# Topology closed sets in products of spaces

I got stuck at question 3.7.1 in Bert Mendelson's introduction to Topology.

Prove that a subset $$F$$ of $$X = \prod_{i=1}^nX_i$$ is closed if and only if F is an intersection of sets, each of which is a finite union of sets of the form $$F_1 \times F_2 \times ... \times F_n$$, where each $$F_i$$ is a closed subset of $$X_i$$. Formulate the corresponding statement in an arbitrary product of topological spaces.

I started with 'F is an intersection ... closed subset of $$X_i$$' and tried to prove that F must then be closed. Now by this presupposition we can write $$F$$ as $$F = \bigcap_{\alpha \in I} \bigcup_{i=1}^m C_{1\alpha i } \times C_{2\alpha i } \times ...\times C_{n\alpha i }$$. Since we need to prove that the complement of F is open, I tried to take the complement of F.

This way I nearly arrive at the first desired implication; using DeMorgan's rules I obtain

$$F = \bigcup_{\alpha \in I} \bigcap_{i=1}^m (C_{1\alpha i } \times C_{2\alpha i } \times ...\times C_{n\alpha i })^C$$. Now I suspect $$C_{1\alpha i } \times C_{2\alpha i } \times ...\times C_{n\alpha i }$$ is a closed subset of $$X$$ for each $$\alpha,i$$ from which it follows that $$F$$ is open by the definition of the topology of a product of spaces. However I do not know how to prove this; this isn't true in general.

Does anyone know how to prove this? Or is there something wrong with my approach? After I understand the first implication I'm hoping to be able to do the converse myself.

Please let me know if parts of my question or notation are unclear. Thanks in advance for any help!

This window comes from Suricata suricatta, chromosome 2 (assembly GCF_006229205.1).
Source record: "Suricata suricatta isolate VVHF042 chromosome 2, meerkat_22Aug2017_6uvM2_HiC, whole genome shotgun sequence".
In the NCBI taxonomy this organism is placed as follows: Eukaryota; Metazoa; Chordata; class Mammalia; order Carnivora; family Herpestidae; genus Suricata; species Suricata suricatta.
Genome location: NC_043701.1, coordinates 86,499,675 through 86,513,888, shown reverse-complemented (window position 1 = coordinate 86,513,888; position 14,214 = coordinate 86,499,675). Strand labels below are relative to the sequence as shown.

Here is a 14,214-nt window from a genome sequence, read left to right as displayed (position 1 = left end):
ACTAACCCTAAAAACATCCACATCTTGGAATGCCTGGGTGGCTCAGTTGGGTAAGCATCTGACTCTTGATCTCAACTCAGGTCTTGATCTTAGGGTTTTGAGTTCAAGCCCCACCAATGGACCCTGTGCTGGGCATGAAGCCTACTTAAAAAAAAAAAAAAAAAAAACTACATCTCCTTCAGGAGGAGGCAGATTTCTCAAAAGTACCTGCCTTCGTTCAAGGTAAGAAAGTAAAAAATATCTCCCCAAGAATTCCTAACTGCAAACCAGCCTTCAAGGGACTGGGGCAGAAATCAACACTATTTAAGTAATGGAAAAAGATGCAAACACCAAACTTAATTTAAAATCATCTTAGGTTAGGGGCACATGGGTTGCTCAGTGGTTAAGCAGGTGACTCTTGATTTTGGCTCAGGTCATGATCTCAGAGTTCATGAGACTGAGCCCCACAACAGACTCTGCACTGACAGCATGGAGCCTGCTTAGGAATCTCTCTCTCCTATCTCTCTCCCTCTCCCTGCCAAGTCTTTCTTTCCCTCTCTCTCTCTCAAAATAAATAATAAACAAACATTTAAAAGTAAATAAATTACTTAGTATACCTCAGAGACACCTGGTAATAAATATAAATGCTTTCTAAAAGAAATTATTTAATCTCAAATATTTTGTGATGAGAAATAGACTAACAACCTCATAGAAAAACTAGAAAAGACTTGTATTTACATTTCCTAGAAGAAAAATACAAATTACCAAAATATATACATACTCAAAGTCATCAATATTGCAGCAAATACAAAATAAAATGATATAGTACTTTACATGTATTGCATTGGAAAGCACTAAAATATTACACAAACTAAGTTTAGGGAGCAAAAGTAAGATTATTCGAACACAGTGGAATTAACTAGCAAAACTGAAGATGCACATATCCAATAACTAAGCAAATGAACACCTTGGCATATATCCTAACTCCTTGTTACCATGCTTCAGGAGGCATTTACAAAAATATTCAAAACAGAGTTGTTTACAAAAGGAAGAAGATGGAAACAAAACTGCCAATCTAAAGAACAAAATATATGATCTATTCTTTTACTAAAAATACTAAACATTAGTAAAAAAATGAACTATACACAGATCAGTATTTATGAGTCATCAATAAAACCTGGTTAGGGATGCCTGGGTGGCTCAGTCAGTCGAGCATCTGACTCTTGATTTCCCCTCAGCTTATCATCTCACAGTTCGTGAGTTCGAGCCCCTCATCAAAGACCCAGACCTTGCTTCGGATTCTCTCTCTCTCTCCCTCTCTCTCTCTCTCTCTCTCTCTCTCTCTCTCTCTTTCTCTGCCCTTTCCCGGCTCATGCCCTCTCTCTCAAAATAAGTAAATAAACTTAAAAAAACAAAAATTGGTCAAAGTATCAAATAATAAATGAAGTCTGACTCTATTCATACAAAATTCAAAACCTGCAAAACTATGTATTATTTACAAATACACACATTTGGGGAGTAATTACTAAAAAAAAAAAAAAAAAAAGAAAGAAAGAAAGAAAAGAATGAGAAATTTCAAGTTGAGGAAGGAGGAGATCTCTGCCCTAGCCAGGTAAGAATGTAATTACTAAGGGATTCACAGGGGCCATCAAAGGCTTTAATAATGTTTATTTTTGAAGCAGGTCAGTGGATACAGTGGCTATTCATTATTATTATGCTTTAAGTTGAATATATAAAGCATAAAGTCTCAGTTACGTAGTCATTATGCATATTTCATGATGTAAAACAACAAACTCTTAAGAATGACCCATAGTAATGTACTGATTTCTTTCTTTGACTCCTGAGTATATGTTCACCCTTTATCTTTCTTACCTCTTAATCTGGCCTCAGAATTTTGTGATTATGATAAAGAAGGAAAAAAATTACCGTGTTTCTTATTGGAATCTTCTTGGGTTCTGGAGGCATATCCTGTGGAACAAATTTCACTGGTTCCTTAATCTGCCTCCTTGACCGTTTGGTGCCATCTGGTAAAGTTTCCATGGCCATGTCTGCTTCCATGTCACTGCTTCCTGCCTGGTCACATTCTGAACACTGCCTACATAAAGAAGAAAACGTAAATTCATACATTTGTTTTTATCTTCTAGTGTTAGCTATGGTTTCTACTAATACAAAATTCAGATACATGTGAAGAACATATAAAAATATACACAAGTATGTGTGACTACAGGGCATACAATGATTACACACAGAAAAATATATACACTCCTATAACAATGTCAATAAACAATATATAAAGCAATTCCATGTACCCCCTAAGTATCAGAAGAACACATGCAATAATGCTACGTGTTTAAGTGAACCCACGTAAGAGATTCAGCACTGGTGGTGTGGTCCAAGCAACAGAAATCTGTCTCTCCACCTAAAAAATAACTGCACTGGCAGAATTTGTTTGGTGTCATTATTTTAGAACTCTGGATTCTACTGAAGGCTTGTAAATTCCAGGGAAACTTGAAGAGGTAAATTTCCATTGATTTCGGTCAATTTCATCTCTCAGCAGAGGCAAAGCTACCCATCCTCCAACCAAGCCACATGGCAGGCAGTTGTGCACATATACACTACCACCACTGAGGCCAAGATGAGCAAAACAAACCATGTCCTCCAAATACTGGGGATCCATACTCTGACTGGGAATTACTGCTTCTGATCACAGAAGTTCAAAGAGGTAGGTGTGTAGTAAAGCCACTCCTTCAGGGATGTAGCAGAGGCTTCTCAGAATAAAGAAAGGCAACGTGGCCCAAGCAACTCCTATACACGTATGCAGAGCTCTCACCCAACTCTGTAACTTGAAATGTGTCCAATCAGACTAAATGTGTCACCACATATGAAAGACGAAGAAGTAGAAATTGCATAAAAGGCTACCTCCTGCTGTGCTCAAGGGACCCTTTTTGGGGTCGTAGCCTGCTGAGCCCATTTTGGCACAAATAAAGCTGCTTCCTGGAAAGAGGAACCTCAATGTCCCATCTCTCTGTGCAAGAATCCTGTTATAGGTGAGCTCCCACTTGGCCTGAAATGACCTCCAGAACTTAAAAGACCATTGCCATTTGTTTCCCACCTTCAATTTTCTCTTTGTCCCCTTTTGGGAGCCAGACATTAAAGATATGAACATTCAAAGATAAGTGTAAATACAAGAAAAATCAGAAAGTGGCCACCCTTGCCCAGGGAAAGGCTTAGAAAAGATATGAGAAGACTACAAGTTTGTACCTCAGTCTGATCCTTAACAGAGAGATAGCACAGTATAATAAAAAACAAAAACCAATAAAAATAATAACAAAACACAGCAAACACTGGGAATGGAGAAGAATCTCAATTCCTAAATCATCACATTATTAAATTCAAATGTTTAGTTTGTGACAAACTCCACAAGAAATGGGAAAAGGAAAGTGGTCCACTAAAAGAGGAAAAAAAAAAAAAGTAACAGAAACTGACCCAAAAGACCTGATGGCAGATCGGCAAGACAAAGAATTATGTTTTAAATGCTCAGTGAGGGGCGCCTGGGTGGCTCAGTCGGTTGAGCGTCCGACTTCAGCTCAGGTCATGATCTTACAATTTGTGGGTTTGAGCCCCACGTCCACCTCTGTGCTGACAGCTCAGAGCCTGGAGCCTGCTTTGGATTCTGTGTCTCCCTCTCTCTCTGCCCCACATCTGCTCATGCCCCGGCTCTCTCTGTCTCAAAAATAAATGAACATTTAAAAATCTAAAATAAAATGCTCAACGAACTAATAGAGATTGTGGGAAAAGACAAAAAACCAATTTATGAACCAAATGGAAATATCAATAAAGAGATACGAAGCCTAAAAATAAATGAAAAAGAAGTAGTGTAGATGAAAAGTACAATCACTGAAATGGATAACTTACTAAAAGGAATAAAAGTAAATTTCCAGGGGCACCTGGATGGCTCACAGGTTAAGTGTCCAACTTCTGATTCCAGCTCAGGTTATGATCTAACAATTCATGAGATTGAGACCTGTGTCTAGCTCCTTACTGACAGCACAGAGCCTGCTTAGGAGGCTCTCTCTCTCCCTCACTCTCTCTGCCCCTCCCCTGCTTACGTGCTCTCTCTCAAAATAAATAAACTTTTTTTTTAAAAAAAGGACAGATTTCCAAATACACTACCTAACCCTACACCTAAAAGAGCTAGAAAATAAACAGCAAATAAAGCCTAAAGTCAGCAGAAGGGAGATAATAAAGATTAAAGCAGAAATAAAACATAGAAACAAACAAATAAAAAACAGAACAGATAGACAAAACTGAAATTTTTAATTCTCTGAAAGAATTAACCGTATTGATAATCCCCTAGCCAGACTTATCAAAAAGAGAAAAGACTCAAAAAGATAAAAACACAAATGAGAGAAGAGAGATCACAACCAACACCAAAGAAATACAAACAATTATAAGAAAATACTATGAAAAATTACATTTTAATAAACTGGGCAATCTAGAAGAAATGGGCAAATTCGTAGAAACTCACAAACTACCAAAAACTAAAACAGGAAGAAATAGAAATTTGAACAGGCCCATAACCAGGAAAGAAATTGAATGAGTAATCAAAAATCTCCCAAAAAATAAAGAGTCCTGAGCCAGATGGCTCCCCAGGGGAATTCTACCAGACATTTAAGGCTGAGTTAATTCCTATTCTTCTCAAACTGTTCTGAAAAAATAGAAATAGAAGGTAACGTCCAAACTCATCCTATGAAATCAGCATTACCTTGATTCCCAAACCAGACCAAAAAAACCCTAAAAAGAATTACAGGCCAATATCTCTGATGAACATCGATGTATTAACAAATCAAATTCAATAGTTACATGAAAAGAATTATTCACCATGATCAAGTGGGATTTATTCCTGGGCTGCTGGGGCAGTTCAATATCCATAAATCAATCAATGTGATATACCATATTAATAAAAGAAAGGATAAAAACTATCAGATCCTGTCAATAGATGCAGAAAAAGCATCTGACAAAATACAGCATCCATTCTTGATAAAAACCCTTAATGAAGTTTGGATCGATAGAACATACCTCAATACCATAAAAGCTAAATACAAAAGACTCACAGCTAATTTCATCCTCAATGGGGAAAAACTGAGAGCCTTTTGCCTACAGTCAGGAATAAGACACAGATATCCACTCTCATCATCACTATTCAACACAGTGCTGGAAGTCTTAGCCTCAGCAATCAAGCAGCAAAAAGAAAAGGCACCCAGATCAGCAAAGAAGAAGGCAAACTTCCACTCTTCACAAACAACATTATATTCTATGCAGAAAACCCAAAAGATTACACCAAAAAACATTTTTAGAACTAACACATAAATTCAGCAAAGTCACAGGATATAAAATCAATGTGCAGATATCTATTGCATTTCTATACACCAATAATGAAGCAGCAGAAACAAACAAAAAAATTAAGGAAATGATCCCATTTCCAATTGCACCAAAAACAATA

• Can you write the complement of a basis open subset $\prod_{i=1}^N O_i$ as such a finite union? – Henno Brandsma Nov 24 '18 at 7:47
• It's easier still if you knwo the standard subbase for any product. Just apply de Morgan to that representation of open sets. – Henno Brandsma Nov 24 '18 at 7:50

In any product space $$\prod_{i\in I} X_i$$ all open sets are unions of (finite intersections of "elementary open sets"), where an "elementary open set" is of the form $$p_j^{-1}[O]$$ where $$j \in I$$ and $$p_i: \prod_{i\in I} X_i \to X_j$$ is the projection onto the $$j$$-th space $$X_j$$, and $$O$$ is open in $$X_j$$. We can see these as $$p_j^{-1}[O] = \prod_{i\in I} O_i$$ where $$O_i =X_i$$ for all $$i \neq j$$ and $$O_j =O$$ sometimes denoted (by abuse of notation ) as $$\prod_{i\neq j} X_i \times O$$
The complement of an elementary open set I'll call an elementary closed set, so this is of a similar form with a closed set at the $$j$$-th coordinate:
$$p_j^{-1}[O]^{\complement} = p_j^{-1}[X\setminus O] = \prod_{i\in I} F_i \text{ with } F_i = X_i \text{ for } i \neq j \text{ and } F_j=X\setminus O =\\ \prod_{i \neq j} X_i \times F \text{ where } F = X\setminus O \text{ is closed}$$
• Thank you very much! I understand the closed -> intersection of (finite unions of "elementary closed sets") implication now. For the converse implication I thought this was the correct approach: $F = \bigcap_{\alpha \in I} \bigcup_{i=1}^m \bigcap_{j=1}^n p_j^{-1}(C_{\alpha j}) \implies C(F) = \bigcup_{\alpha \in I} \bigcap_{i=1}^m \bigcup_{j=1}^n p_j^{-1}(C_{\alpha j})^C$, where each $p_j^{-1}(C_{\alpha j})^C$ open and hence $C(F)$ open and $F$ closed. Is this correct? – Steven Wagter Nov 24 '18 at 13:32